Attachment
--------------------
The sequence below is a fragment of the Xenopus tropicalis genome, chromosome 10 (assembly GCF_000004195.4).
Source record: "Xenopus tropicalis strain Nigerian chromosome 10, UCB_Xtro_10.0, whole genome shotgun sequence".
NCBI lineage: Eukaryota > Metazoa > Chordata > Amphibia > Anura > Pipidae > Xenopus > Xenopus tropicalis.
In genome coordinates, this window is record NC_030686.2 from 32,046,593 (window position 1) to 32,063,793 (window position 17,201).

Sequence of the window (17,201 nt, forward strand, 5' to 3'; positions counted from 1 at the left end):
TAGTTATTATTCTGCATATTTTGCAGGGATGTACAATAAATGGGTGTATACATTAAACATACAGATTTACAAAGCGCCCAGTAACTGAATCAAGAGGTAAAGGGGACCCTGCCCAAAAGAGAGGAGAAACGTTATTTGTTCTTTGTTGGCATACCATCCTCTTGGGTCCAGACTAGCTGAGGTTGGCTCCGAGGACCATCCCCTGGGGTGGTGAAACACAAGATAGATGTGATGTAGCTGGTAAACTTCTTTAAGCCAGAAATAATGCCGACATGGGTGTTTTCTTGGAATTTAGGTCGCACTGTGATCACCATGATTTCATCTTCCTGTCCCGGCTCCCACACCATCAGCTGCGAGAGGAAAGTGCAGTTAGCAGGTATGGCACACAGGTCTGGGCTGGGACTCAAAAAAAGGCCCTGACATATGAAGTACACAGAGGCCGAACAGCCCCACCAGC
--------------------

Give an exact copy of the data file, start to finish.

The sequence below is a fragment of the Xenopus tropicalis genome, chromosome 10 (assembly GCF_000004195.4).
Source record: "Xenopus tropicalis strain Nigerian chromosome 10, UCB_Xtro_10.0, whole genome shotgun sequence".
NCBI lineage: Eukaryota > Metazoa > Chordata > Amphibia > Anura > Pipidae > Xenopus > Xenopus tropicalis.
In genome coordinates, this window is record NC_030686.2 from 32,046,593 (window position 1) to 32,063,793 (window position 17,201).

Sequence of the window (17,201 nt, forward strand, 5' to 3'; positions counted from 1 at the left end):
TAGTTATTATTCTGCATATTTTGCAGGGATGTACAATAAATGGGTGTATACATTAAACATACAGATTTACAAAGCGCCCAGTAACTGAATCAAGAGGTAAAGGGGACCCTGCCCAAAAGAGAGGAGAAACGTTATTTGTTCTTTGTTGGCATACCATCCTCTTGGGTCCAGACTAGCTGAGGTTGGCTCCGAGGACCATCCCCTGGGGTGGTGAAACACAAGATAGATGTGATGTAGCTGGTAAACTTCTTTAAGCCAGAAATAATGCCGACATGGGTGTTTTCTTGGAATTTAGGTCGCACTGTGATCACCATGATTTCATCTTCCTGTCCCGGCTCCCACACCATCAGCTGCGAGAGGAAAGTGCAGTTAGCAGGTATGGCACACAGGTCTGGGCTGGGACTCAAAAAAAGGCCCTGACATATGAAGTACACAGAGGCCGAACAGCCCCACCAGC